Life and Fate

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Life and Fate
Author Vasily Grossman
Original title Жизнь и судьба
Country U.S.S.R.
Language Russian
Genre Historical novel, war, philosophical, political fiction

Life and Fate (Russian: Жизнь и судьба) is a 1959 novel by Vasily Grossman and the author's magnum opus. Technically, it is the second half of the author's conceived two-part book under the same title. Although the first half, the novel For the Right Cause, written during the reign of Joseph Stalin and first published in 1952, expresses loyalty to the regime, Life and Fate sharply criticises Stalinism.[1]

Vasily Grossman, a Ukrainian Jew, was a correspondent for the Soviet military paper Krasnaya Zvezda throughout World War II. He spent approximately 1,000 days on the frontlines, roughly three of the four years of the conflict between the Germans and Soviets.[2] He was also author of the novel The People are Immortal. He was one of the first journalists to write about the ethnic cleansing of people in Eastern Europe and he was present at many famous battles. Life and Fate was his “pièce de résistance” and most defining achievement.[1]

History of the manuscript[edit]

Life and Fate, the sequel to For a Just Cause that completely overshadows its predecessor,[3] was written in the aftermath of Stalin’s death. Grossman submitted it around October 1960 for potential publication to the Znamya magazine. At this point, the KGB raided his apartment.[4] The manuscripts, carbon copies and notebooks, as well as the typists' copies and even the typewriter ribbons were seized.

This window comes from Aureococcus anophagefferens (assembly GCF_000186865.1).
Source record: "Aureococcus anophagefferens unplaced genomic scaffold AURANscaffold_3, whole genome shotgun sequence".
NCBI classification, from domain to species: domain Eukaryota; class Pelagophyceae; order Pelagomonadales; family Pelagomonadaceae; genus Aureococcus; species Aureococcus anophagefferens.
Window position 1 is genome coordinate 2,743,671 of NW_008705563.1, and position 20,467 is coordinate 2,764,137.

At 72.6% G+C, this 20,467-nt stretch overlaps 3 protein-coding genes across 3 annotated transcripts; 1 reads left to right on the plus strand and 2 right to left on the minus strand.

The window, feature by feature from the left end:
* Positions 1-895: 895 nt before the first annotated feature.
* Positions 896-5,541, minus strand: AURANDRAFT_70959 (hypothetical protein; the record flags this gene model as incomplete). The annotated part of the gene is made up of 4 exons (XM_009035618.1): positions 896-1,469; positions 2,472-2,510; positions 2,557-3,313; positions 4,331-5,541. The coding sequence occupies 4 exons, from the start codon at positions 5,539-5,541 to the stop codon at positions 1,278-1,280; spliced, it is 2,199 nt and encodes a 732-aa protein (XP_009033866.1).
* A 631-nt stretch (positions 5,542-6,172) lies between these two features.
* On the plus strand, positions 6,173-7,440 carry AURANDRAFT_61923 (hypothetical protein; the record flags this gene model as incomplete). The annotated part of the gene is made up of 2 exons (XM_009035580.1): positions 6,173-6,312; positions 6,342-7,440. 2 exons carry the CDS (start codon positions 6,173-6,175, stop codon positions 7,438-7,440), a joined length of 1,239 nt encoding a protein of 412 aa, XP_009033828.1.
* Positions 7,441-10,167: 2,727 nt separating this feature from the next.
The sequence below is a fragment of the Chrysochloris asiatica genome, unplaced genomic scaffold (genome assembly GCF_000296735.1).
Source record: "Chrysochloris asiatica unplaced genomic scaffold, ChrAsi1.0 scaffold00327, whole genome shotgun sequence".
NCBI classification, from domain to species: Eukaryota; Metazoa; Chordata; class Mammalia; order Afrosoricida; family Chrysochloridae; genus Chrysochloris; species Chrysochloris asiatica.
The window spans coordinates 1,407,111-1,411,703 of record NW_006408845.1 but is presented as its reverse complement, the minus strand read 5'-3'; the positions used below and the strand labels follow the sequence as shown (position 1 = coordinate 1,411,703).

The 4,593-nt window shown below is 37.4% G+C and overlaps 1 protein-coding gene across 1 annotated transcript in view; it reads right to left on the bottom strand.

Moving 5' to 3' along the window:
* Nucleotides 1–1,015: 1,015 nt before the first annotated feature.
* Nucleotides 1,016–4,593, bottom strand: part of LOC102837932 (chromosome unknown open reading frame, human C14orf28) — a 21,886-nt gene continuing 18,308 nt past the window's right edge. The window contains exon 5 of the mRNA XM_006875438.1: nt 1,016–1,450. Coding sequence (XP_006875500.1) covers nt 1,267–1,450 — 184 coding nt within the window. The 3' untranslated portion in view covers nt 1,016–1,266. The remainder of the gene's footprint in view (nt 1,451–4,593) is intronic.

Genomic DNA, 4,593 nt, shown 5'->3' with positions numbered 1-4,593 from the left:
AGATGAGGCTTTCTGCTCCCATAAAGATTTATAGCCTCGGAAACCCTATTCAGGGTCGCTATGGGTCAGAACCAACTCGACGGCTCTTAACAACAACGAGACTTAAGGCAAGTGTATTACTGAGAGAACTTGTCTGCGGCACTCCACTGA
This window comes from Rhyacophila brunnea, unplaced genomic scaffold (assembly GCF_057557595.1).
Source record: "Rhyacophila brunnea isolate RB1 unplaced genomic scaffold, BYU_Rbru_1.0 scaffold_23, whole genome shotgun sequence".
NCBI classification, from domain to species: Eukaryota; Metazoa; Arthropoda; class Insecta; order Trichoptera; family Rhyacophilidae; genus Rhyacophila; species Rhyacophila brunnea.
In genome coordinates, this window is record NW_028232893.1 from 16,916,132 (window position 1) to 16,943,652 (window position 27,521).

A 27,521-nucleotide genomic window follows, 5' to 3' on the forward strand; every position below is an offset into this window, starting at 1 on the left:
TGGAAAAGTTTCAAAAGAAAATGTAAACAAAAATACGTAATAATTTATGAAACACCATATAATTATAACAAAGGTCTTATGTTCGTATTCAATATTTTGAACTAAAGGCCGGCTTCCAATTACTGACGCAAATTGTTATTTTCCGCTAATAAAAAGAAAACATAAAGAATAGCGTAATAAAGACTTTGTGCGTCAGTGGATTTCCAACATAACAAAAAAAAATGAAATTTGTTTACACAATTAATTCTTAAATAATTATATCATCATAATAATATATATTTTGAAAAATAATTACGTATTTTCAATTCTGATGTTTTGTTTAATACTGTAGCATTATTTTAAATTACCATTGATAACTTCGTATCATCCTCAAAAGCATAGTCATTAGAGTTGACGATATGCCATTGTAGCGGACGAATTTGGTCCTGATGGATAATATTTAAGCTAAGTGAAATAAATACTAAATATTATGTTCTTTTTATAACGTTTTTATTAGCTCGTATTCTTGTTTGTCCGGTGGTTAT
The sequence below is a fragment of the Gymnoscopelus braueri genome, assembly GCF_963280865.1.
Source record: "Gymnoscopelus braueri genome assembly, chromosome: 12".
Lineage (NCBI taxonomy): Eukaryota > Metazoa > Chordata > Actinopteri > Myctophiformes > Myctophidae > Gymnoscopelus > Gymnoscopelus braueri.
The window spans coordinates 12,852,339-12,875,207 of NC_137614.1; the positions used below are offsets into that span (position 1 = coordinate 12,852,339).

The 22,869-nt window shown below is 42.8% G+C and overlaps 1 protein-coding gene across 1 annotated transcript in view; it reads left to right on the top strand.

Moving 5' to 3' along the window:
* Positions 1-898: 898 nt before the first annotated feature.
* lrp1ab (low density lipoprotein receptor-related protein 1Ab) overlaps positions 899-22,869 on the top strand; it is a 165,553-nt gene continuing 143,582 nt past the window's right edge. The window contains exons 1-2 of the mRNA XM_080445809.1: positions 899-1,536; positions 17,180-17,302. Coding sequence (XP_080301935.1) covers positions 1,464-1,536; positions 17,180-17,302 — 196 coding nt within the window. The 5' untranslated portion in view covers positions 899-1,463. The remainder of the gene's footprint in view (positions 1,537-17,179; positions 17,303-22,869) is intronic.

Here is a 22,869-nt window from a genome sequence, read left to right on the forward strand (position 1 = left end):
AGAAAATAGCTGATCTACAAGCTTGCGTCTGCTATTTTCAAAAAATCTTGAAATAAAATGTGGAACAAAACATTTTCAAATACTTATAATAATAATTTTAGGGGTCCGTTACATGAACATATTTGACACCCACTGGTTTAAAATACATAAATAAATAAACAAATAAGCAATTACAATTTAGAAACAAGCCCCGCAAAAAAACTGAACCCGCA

On 23 July 1962, the Politburo ideology chief Mikhail Suslov told the author that, if published, his book could inflict even greater harm to the Soviet Union than Pasternak's Doctor Zhivago. Suslov told Grossman that his novel could not be published for two or three hundred years.[5] Suslov's comment reveals both the presumption of the censor and recognition of the work's lasting literary value. Grossman tried to appeal against this verdict to Khrushchev personally:[6]